Stu says: Five observations following Ipswich Town's 2-2 draw against AFC Wimbledon
- Credit: Steve Waller - www.stephenwaller
Ipswich Town conceded in stoppage-time to draw 2-2 at home with AFC Wimbledon yesterday. STUART WATSON gives his thoughts.
MANAGE THE GAME!
When Wes Burns charged onto Kane Vincent-Young's pass and expertly arrowed an angled shot into the net it seemed for all the world like Ipswich Town's season was finally up and running.
The Blues had created several good openings in a goalless first half only for a lack of composure at vital moments to let them down. Once again, it was eminently watchable. Once again, you feared such profligacy could prove costly.
However, any such thoughts were dispelled when Town scored twice in the space of three minutes soon after the restart.
Joe Pigott coolly converted a penalty against his former employers after Burns' burst into the box had been stalled by a tug of the shirt.
Moments later, another show of Burns pace led to what should have been a killer second. For the first time this season, the Blues had a two-goal cushion.
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That's when Paul Cook's men should have clicked into game management mode. Keep the ball, slow things down, control the play. Instead, they conceded within four minutes and, all of a sudden, it was squeaky bum time.
It was arguably a soft free-kick given against Kyle Edwards. Even so, Town had to defend the wide dead ball delivery much better.
Pigott appeared to momentarily forget he doesn't play for Wimbledon any more when flicking the ball further into the danger area with his head. That allowed big centre-back Ben Heneghan to get the run on Lee Evans and convert with a fine downward header.
In the 63rd minute, Heneghan was left criminally unmarked at a corner and his header crashed into Pigott.
So why on earth was he left free again, deep into stoppage-time, to get his head on another corner delivery? This time Town were punished.
Set-pieces are a massive part of the game. Right now, Ipswich don't look like scoring from them and look vulnerable when facing them.
They crumbled under the pressure of Cheltenham's long throws and they crumbled again here.
The frustrating thing is, Town actually defended pretty well in open play. Luke Woolfenden fist-pumped a perfectly-timed slide tackle in Giorgio Chiellini fashion, while Cameron Burgess and Janoi Donacien also made some superb interventions in the latter stages.
POSITIONS UNDER PRESSURE
There's no getting away from it, goalkeeper Vaclav Hladky has had a poor start to life at Ipswich Town.
The Czech custodian should have held onto Heneghan's late header. Instead, the ball was spilt and Jack Rudoni snaffled the close-range rebound.
That error comes a week on from his poor positioning for Scott Twine's free-kick goal for MK Dons.
It's not just been those two costly mistakes either. The former Salford City stopper has, in general, looked quite nervy.
Don't be surprised if Town try and sign a keeper before Tuesday night's transfer deadline.
This game is also likely to have made Cook's mind up that he needs to add some bite and fight to the engine room.
Lee Evans and Rekeem Harper, for the second weekend running, didn't impose themselves on the game enough. Harper, in particular, lost far too many physical duels for a player who has described himself as 'a beast'.
One big positive was the performance of Hayden Coulson.
The Middlesbrough loanee came off to a standing ovation in the 86th minute after producing an all-action display at left-back.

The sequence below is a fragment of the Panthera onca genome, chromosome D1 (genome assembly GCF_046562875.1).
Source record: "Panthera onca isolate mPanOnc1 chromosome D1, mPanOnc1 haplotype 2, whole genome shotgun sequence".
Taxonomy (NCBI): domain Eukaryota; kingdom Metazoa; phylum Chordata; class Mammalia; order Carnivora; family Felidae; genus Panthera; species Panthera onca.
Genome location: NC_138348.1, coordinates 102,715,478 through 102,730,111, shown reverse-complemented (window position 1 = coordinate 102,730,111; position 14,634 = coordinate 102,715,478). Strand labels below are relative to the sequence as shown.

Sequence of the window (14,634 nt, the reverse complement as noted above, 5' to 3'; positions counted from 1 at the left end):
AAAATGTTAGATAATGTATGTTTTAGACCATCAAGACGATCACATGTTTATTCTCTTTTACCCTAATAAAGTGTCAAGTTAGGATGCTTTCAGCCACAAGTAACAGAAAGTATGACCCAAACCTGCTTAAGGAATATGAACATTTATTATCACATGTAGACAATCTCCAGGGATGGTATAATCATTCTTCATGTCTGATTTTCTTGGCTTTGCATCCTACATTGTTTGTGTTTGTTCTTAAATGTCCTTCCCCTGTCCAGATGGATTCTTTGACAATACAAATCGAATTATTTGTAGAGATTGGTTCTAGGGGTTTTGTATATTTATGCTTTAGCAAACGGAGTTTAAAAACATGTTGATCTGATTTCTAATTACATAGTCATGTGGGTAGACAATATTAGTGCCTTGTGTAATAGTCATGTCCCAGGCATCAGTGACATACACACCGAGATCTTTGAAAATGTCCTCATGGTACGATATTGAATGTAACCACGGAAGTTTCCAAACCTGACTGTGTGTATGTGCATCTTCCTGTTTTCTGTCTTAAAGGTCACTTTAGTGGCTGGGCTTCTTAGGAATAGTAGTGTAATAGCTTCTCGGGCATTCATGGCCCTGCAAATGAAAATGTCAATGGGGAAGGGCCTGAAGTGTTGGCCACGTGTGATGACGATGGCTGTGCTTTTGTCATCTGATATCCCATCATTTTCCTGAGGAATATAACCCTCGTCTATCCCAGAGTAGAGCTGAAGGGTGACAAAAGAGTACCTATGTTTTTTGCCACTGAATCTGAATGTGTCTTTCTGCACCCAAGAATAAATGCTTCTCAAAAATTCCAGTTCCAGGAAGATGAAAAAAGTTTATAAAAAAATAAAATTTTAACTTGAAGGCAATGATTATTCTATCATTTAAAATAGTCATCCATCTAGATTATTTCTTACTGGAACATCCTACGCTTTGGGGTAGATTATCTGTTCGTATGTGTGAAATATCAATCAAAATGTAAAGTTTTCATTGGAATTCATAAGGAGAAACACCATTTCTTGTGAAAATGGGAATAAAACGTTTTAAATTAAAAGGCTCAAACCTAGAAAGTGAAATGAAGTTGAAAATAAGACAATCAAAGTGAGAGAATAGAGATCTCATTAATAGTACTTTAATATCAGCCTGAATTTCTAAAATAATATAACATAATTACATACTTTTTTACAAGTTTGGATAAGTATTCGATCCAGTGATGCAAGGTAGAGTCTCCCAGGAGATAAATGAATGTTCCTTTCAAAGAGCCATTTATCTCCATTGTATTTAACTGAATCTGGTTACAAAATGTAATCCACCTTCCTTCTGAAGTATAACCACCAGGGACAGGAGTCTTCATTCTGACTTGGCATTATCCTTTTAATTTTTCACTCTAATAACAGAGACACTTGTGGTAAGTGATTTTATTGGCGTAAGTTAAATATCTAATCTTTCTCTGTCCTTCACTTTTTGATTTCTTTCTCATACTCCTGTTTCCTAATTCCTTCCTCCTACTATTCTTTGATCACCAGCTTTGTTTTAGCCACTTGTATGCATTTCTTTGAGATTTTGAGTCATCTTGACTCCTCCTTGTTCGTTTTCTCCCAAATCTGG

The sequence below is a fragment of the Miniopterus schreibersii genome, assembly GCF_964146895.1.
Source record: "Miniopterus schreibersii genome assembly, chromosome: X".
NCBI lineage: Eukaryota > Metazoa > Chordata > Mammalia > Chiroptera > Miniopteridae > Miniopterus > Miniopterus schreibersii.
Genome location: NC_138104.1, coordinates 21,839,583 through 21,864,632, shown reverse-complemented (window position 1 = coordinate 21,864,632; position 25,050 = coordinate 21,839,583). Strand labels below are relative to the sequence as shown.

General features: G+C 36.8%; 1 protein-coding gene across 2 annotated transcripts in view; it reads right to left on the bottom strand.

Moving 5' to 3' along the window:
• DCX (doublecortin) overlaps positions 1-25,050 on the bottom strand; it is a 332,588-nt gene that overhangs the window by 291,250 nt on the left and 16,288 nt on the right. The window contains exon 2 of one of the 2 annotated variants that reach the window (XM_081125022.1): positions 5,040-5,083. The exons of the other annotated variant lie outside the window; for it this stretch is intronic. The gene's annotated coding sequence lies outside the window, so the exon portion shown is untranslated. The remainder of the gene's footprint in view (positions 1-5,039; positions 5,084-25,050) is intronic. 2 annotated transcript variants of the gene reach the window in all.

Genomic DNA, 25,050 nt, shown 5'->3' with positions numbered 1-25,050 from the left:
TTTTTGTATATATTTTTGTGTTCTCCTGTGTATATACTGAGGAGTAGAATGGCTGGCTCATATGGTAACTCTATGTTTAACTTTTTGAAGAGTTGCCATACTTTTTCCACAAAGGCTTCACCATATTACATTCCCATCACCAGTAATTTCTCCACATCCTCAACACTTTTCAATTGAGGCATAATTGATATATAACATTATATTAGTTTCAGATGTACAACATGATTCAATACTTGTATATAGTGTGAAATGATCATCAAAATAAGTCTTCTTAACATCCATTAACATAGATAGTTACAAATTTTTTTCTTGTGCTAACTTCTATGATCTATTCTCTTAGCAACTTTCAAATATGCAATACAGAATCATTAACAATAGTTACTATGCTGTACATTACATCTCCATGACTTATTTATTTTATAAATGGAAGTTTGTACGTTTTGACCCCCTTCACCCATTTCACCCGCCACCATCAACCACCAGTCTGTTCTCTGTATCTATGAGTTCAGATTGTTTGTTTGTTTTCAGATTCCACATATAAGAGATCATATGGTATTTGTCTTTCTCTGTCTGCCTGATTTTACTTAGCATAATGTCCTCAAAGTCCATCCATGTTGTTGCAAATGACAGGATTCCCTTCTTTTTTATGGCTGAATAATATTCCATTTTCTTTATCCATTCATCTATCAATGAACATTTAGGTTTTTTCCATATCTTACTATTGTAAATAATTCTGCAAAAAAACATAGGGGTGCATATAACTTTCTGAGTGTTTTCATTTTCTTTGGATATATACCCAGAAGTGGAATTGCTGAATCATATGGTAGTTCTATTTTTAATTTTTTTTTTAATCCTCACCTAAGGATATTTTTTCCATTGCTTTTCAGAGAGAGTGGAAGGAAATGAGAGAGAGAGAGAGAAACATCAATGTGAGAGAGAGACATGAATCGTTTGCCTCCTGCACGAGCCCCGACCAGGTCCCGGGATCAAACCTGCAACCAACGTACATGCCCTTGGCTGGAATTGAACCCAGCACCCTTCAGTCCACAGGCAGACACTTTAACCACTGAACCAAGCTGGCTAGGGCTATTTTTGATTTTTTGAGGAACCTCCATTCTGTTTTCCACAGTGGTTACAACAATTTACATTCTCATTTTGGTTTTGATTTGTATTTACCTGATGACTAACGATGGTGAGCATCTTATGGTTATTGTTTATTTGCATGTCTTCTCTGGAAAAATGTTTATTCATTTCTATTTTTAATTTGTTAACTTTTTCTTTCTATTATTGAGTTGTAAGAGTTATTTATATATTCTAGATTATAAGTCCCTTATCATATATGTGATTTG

Not only was he a real threat going forwards, combining well with Kyle Edwards, but he also made some really important defensive contributions too.
If that's him semi-fit post Covid, then Town have got themselves a very good player.
The problem is, all Ipswich's attacking threat comes down the flanks. There's not been enough central penetration. Too often, the No.10 (on this occasion Scott Fraser) is on the periphery.
Meanwhile, watching lone striker Pigott try and scrap on his own against two big centre-backs was a bit of a throw-back to frustrating days of old.
The good stuff comes in bits and pieces. Town, though much more entertaining, are still a long way from being a well-oiled machine.
The fear now, of course, is that this is becoming something of a mental block.
Injuries, late additions and a whole new squad settling/gelling are excuses that carry only so much weight.
To have reached the end of August without registering a win is not good enough given that Ipswich have so far played Morecambe, Newport, Burton, Cheltenham, MK Dons and AFC Wimbledon.
With respect, there are tougher challenges ahead.
Cook's record since taking over back in March - W4 D8 L10 - quite frankly isn't good enough either.
Town are already nine points behind the leaders and seven adrift of the play-off places. There's still a long, long way to go - of course there is - but there's already a bit of catching up to do.
'If we'd have scored that goal/not made that mistake/held on for another minute then it would have been a different story' can't keep being the conclusion.
This might all sound a little dramatic to Cook, Mark Ashton and co, but, as I've said before, they have to appreciate what this long-suffering fan base has been through. Cook's right - it's up to him and the players to fully earn the supporters' trust now. It's natural a few emotional barriers have been raised after all the previous pain.
Blackpool and Oxford United remain the poster boys for patience. They both claimed three points from their opening five games last season. Oxford finished sixth, while Blackpool ended up third and promoted via the play-offs.
Whether the Blues play at Wycombe next weekend remains to be seen. The Chairboys will have the option to postpone the fixture due to international call-ups, but Gareth Ainsworth might just think it's better to face Town now rather than further down the line.